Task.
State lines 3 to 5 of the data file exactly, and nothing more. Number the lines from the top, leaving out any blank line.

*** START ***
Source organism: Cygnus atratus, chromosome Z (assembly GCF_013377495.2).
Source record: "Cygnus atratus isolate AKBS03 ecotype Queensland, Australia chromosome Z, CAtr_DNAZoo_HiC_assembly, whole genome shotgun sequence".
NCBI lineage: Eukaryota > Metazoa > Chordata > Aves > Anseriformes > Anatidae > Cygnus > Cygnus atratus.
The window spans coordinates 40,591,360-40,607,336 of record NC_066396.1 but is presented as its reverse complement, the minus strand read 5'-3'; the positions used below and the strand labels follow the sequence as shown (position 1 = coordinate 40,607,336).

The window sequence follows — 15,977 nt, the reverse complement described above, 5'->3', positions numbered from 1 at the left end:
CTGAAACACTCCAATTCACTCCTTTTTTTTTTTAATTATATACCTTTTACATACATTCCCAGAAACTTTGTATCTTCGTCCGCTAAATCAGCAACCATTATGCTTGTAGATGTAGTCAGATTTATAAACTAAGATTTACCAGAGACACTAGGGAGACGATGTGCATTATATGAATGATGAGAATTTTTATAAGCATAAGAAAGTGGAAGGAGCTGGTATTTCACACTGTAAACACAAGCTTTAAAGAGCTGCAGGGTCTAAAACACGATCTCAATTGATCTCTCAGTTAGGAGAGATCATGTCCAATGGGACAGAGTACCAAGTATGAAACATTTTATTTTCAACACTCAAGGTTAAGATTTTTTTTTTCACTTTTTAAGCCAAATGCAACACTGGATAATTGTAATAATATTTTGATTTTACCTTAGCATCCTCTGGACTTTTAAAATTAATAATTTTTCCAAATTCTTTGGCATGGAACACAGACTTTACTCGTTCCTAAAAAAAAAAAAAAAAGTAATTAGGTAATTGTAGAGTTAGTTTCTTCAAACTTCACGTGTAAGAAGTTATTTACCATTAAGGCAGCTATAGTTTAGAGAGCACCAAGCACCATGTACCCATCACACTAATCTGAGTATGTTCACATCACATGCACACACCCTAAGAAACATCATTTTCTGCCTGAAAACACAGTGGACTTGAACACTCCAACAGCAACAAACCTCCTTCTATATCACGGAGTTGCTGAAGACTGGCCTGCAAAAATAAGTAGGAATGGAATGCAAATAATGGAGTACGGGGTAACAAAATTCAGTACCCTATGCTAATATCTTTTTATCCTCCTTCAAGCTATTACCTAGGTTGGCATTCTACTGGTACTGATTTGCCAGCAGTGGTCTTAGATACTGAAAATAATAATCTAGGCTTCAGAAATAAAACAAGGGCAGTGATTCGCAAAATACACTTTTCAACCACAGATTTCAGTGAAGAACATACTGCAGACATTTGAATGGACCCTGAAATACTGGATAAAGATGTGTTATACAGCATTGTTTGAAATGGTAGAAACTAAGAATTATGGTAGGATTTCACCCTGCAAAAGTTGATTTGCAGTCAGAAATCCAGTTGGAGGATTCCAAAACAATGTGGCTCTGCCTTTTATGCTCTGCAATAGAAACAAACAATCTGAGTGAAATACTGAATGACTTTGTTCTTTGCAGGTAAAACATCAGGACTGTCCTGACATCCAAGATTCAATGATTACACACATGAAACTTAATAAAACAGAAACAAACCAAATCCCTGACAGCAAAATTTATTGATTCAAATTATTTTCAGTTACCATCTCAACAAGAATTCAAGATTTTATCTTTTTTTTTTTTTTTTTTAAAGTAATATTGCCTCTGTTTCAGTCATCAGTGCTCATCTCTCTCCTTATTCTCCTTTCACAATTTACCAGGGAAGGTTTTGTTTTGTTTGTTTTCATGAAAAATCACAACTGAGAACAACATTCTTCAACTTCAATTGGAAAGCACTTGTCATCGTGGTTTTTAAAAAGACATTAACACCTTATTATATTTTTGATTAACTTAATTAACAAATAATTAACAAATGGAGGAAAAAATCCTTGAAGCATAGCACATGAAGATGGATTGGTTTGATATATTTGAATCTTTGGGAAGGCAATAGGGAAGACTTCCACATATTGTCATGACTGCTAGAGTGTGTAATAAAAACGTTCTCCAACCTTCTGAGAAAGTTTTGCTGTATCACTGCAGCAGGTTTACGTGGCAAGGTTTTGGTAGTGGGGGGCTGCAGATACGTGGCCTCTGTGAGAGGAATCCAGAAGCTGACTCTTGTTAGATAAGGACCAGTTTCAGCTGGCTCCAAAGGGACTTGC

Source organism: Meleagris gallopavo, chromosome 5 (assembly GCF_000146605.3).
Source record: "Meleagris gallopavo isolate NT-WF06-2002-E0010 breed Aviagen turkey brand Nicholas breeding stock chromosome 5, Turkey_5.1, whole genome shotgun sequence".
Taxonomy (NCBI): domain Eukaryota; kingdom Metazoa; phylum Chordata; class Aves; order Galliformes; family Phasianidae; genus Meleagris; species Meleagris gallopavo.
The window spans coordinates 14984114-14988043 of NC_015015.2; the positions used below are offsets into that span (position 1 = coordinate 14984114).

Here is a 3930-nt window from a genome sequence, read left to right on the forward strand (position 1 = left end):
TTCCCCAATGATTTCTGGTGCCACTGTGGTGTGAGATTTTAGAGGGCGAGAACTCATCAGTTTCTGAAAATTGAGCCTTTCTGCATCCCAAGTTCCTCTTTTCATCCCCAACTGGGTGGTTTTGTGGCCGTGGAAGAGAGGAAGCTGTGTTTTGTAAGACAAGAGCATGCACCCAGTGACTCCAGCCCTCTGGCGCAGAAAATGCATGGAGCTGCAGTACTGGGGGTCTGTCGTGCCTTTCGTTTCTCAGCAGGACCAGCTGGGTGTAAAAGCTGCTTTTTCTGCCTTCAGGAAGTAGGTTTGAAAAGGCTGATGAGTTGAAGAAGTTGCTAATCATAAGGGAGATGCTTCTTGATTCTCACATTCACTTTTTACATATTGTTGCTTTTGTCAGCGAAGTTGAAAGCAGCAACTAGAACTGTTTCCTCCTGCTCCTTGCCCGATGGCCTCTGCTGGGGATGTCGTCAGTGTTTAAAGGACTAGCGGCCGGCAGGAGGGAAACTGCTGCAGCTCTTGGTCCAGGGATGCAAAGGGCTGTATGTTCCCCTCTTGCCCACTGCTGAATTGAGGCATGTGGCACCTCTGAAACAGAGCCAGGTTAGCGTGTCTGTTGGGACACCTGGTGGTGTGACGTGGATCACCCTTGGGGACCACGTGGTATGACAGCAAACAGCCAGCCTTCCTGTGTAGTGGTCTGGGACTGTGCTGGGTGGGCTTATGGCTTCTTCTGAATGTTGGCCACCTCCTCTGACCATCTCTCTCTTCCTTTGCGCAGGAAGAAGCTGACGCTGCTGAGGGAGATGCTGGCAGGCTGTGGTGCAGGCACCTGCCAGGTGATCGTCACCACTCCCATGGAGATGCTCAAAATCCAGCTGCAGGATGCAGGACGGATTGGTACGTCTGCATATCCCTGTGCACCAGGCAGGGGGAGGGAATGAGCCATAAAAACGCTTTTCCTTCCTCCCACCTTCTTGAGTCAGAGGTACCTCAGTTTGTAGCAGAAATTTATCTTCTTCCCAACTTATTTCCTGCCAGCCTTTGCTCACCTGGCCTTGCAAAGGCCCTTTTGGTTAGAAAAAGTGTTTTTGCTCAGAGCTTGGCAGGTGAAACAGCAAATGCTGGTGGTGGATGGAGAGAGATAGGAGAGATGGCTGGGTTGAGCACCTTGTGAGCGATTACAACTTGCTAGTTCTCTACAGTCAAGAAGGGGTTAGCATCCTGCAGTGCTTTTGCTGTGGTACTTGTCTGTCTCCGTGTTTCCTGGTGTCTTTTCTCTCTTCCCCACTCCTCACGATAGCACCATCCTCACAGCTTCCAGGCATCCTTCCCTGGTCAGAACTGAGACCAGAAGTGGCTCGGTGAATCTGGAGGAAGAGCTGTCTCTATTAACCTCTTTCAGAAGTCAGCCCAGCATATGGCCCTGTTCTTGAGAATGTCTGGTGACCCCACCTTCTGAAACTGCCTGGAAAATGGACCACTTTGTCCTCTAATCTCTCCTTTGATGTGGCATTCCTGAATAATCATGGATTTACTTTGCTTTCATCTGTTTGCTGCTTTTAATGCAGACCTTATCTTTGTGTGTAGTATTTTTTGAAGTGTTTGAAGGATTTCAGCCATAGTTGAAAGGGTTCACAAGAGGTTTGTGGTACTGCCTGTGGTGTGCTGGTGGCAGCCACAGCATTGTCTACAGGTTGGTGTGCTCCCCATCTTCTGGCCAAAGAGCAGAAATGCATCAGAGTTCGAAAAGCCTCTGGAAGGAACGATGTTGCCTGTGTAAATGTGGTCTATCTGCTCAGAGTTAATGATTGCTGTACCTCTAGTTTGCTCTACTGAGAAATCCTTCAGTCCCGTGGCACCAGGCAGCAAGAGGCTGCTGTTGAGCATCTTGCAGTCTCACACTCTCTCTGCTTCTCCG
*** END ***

NCBI lineage: Eukaryota > Metazoa > Chordata > Aves > Anseriformes > Anatidae > Cygnus > Cygnus atratus.
The window spans coordinates 40,591,360-40,607,336 of record NC_066396.1 but is presented as its reverse complement, the minus strand read 5'-3'; the positions used below and the strand labels follow the sequence as shown (position 1 = coordinate 40,607,336).

The window sequence follows — 15,977 nt, the reverse complement described above, 5'->3', positions numbered from 1 at the left end: